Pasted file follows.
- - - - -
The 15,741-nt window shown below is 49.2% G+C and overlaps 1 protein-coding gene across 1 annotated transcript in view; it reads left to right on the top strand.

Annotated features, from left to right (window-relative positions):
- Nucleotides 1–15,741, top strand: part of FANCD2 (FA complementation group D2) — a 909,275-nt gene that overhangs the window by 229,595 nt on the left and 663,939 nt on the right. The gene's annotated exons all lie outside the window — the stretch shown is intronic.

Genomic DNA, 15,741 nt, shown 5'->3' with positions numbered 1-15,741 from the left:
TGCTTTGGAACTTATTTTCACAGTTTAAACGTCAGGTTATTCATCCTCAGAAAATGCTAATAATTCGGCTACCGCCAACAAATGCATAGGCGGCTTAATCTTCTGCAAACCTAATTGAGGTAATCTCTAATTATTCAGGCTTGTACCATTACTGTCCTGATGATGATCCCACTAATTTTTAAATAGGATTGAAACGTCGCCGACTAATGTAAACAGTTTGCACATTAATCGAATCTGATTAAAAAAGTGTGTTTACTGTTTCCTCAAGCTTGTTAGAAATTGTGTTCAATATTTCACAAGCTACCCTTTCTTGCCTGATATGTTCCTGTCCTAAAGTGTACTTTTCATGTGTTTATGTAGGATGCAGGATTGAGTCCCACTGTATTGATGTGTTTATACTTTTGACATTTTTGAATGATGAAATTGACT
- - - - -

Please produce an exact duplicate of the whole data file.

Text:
The 15,741-nt window shown below is 49.2% G+C and overlaps 1 protein-coding gene across 1 annotated transcript in view; it reads left to right on the top strand.

Annotated features, from left to right (window-relative positions):
- Nucleotides 1–15,741, top strand: part of FANCD2 (FA complementation group D2) — a 909,275-nt gene that overhangs the window by 229,595 nt on the left and 663,939 nt on the right. The gene's annotated exons all lie outside the window — the stretch shown is intronic.

Genomic DNA, 15,741 nt, shown 5'->3' with positions numbered 1-15,741 from the left:
TGCTTTGGAACTTATTTTCACAGTTTAAACGTCAGGTTATTCATCCTCAGAAAATGCTAATAATTCGGCTACCGCCAACAAATGCATAGGCGGCTTAATCTTCTGCAAACCTAATTGAGGTAATCTCTAATTATTCAGGCTTGTACCATTACTGTCCTGATGATGATCCCACTAATTTTTAAATAGGATTGAAACGTCGCCGACTAATGTAAACAGTTTGCACATTAATCGAATCTGATTAAAAAAGTGTGTTTACTGTTTCCTCAAGCTTGTTAGAAATTGTGTTCAATATTTCACAAGCTACCCTTTCTTGCCTGATATGTTCCTGTCCTAAAGTGTACTTTTCATGTGTTTATGTAGGATGCAGGATTGAGTCCCACTGTATTGATGTGTTTATACTTTTGACATTTTTGAATGATGAAATTGACT